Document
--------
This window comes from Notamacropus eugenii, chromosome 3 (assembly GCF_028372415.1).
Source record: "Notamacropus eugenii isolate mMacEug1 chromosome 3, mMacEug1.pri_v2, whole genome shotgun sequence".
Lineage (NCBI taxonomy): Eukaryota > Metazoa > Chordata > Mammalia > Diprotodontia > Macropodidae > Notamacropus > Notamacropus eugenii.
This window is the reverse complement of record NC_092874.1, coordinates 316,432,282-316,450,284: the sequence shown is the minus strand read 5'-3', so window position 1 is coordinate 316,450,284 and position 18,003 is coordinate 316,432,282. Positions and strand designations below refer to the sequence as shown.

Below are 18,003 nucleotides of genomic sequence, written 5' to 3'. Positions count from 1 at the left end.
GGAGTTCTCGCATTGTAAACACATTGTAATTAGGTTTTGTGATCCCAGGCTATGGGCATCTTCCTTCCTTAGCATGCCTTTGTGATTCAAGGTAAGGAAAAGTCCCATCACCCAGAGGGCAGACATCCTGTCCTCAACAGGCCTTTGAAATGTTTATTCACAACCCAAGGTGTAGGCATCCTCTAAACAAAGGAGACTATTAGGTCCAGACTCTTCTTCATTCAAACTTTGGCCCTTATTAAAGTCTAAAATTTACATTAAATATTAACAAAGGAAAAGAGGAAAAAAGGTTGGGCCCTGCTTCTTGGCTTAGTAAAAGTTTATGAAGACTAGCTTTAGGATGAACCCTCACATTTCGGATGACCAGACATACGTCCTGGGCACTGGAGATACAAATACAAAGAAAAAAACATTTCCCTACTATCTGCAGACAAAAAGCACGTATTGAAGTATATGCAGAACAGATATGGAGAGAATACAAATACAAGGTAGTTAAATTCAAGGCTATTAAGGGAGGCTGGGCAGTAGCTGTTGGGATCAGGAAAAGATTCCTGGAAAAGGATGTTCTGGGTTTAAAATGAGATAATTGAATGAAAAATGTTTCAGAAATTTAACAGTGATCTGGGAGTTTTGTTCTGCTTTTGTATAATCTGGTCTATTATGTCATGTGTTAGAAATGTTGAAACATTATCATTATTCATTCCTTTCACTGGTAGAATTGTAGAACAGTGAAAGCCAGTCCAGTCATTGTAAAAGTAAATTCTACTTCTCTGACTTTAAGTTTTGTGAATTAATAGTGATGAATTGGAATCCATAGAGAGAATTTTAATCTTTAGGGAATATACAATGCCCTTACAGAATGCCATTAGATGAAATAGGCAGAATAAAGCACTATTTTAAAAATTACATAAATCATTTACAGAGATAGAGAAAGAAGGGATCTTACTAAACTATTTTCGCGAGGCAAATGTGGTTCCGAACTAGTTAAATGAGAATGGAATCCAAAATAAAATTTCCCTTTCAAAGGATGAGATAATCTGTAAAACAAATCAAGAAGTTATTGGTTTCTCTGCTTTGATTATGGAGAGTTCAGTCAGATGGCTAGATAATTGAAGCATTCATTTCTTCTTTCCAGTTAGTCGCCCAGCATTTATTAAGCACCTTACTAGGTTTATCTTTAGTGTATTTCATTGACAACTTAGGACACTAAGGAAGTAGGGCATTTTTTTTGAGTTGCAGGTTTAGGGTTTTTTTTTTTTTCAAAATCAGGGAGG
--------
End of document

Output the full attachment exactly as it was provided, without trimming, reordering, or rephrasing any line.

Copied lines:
This window comes from Notamacropus eugenii, chromosome 3 (assembly GCF_028372415.1).
Source record: "Notamacropus eugenii isolate mMacEug1 chromosome 3, mMacEug1.pri_v2, whole genome shotgun sequence".
Lineage (NCBI taxonomy): Eukaryota > Metazoa > Chordata > Mammalia > Diprotodontia > Macropodidae > Notamacropus > Notamacropus eugenii.
This window is the reverse complement of record NC_092874.1, coordinates 316,432,282-316,450,284: the sequence shown is the minus strand read 5'-3', so window position 1 is coordinate 316,450,284 and position 18,003 is coordinate 316,432,282. Positions and strand designations below refer to the sequence as shown.

Below are 18,003 nucleotides of genomic sequence, written 5' to 3'. Positions count from 1 at the left end.
GGAGTTCTCGCATTGTAAACACATTGTAATTAGGTTTTGTGATCCCAGGCTATGGGCATCTTCCTTCCTTAGCATGCCTTTGTGATTCAAGGTAAGGAAAAGTCCCATCACCCAGAGGGCAGACATCCTGTCCTCAACAGGCCTTTGAAATGTTTATTCACAACCCAAGGTGTAGGCATCCTCTAAACAAAGGAGACTATTAGGTCCAGACTCTTCTTCATTCAAACTTTGGCCCTTATTAAAGTCTAAAATTTACATTAAATATTAACAAAGGAAAAGAGGAAAAAAGGTTGGGCCCTGCTTCTTGGCTTAGTAAAAGTTTATGAAGACTAGCTTTAGGATGAACCCTCACATTTCGGATGACCAGACATACGTCCTGGGCACTGGAGATACAAATACAAAGAAAAAAACATTTCCCTACTATCTGCAGACAAAAAGCACGTATTGAAGTATATGCAGAACAGATATGGAGAGAATACAAATACAAGGTAGTTAAATTCAAGGCTATTAAGGGAGGCTGGGCAGTAGCTGTTGGGATCAGGAAAAGATTCCTGGAAAAGGATGTTCTGGGTTTAAAATGAGATAATTGAATGAAAAATGTTTCAGAAATTTAACAGTGATCTGGGAGTTTTGTTCTGCTTTTGTATAATCTGGTCTATTATGTCATGTGTTAGAAATGTTGAAACATTATCATTATTCATTCCTTTCACTGGTAGAATTGTAGAACAGTGAAAGCCAGTCCAGTCATTGTAAAAGTAAATTCTACTTCTCTGACTTTAAGTTTTGTGAATTAATAGTGATGAATTGGAATCCATAGAGAGAATTTTAATCTTTAGGGAATATACAATGCCCTTACAGAATGCCATTAGATGAAATAGGCAGAATAAAGCACTATTTTAAAAATTACATAAATCATTTACAGAGATAGAGAAAGAAGGGATCTTACTAAACTATTTTCGCGAGGCAAATGTGGTTCCGAACTAGTTAAATGAGAATGGAATCCAAAATAAAATTTCCCTTTCAAAGGATGAGATAATCTGTAAAACAAATCAAGAAGTTATTGGTTTCTCTGCTTTGATTATGGAGAGTTCAGTCAGATGGCTAGATAATTGAAGCATTCATTTCTTCTTTCCAGTTAGTCGCCCAGCATTTATTAAGCACCTTACTAGGTTTATCTTTAGTGTATTTCATTGACAACTTAGGACACTAAGGAAGTAGGGCATTTTTTTTGAGTTGCAGGTTTAGGGTTTTTTTTTTTTTCAAAATCAGGGAGG